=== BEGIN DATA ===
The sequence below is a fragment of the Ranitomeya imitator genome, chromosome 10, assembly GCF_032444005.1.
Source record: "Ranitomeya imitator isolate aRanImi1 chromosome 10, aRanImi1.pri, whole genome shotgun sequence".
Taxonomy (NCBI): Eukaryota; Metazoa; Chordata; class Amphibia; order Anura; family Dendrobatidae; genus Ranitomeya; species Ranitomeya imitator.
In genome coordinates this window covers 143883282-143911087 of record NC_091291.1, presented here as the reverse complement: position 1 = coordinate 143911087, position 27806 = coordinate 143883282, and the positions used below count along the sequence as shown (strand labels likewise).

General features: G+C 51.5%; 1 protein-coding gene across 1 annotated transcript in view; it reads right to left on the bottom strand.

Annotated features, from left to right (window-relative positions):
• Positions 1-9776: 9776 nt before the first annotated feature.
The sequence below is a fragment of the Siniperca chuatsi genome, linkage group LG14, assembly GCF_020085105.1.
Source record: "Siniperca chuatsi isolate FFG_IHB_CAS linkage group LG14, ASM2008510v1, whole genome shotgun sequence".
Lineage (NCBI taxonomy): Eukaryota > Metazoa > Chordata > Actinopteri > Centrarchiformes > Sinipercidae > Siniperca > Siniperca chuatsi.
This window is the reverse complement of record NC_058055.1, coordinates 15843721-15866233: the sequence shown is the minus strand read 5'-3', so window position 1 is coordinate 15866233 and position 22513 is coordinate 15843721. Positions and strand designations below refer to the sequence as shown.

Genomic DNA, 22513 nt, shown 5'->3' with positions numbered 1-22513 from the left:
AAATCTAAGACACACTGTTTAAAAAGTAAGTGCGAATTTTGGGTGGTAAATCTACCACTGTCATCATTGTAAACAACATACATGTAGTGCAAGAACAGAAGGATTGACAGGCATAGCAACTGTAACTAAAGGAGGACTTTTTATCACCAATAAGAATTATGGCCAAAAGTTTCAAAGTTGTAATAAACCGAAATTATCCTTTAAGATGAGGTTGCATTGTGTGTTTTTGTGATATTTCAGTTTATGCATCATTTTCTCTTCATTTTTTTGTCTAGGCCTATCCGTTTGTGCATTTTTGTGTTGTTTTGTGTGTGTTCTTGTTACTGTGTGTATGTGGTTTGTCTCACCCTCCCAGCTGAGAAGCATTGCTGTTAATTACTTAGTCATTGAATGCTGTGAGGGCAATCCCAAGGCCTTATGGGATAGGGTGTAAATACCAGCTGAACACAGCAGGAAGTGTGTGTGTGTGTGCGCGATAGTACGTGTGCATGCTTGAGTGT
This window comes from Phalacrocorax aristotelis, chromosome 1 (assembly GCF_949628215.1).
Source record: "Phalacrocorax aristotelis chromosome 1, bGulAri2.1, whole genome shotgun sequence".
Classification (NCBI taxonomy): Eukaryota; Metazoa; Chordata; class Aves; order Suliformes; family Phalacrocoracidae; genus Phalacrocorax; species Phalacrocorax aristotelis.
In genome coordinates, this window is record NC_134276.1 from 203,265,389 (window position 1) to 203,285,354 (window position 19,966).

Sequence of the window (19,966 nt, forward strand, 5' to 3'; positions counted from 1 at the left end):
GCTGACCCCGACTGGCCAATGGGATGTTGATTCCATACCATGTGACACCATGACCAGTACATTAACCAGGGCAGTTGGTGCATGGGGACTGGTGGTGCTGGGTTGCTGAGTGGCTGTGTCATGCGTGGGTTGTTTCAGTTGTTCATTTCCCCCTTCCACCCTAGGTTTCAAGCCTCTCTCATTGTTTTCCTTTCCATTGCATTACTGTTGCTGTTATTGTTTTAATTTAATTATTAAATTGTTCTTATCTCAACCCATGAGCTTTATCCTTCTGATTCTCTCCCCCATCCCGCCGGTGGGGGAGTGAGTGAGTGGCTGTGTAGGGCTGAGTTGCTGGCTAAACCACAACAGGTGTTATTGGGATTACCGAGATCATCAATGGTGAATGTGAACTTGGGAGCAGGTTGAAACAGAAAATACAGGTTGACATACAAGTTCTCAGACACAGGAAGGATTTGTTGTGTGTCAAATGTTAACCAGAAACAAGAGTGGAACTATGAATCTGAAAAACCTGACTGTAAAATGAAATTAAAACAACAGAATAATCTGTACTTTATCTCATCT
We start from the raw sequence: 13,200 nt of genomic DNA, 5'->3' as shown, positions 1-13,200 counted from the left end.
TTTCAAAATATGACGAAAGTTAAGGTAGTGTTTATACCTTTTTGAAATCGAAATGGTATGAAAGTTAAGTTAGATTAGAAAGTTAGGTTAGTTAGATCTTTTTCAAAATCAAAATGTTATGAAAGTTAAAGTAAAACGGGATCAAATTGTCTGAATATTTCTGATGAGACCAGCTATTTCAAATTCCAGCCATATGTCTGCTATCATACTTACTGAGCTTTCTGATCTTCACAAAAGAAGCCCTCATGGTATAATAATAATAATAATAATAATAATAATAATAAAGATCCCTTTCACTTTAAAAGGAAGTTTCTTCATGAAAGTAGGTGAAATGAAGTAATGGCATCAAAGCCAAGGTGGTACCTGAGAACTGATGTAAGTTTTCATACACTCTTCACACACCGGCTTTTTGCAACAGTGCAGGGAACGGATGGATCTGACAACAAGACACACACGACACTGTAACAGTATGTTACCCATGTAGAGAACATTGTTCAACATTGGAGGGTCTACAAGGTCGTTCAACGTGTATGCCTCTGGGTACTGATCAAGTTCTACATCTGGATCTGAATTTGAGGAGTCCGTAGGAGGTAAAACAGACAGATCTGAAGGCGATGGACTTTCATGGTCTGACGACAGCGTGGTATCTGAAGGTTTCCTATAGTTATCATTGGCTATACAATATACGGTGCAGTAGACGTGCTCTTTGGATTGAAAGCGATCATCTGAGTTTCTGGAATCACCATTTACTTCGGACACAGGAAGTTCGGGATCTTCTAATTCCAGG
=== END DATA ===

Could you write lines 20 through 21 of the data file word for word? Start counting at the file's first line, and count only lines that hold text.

We start from the raw sequence: 13,200 nt of genomic DNA, 5'->3' as shown, positions 1-13,200 counted from the left end.
TTTCAAAATATGACGAAAGTTAAGGTAGTGTTTATACCTTTTTGAAATCGAAATGGTATGAAAGTTAAGTTAGATTAGAAAGTTAGGTTAGTTAGATCTTTTTCAAAATCAAAATGTTATGAAAGTTAAAGTAAAACGGGATCAAATTGTCTGAATATTTCTGATGAGACCAGCTATTTCAAATTCCAGCCATATGTCTGCTATCATACTTACTGAGCTTTCTGATCTTCACAAAAGAAGCCCTCATGGTATAATAATAATAATAATAATAATAATAATAATAAAGATCCCTTTCACTTTAAAAGGAAGTTTCTTCATGAAAGTAGGTGAAATGAAGTAATGGCATCAAAGCCAAGGTGGTACCTGAGAACTGATGTAAGTTTTCATACACTCTTCACACACCGGCTTTTTGCAACAGTGCAGGGAACGGATGGATCTGACAACAAGACACACACGACACTGTAACAGTATGTTACCCATGTAGAGAACATTGTTCAACATTGGAGGGTCTACAAGGTCGTTCAACGTGTATGCCTCTGGGTACTGATCAAGTTCTACATCTGGATCTGAATTTGAGGAGTCCGTAGGAGGTAAAACAGACAGATCTGAAGGCGATGGACTTTCATGGTCTGACGACAGCGTGGTATCTGAAGGTTTCCTATAGTTATCATTGGCTATACAATATACGGTGCAGTAGACGTGCTCTTTGGATTGAAAGCGATCATCTGAGTTTCTGGAATCACCATTTACTTCGGACACAGGAAGTTCGGGATCTTCTAATTCCAGG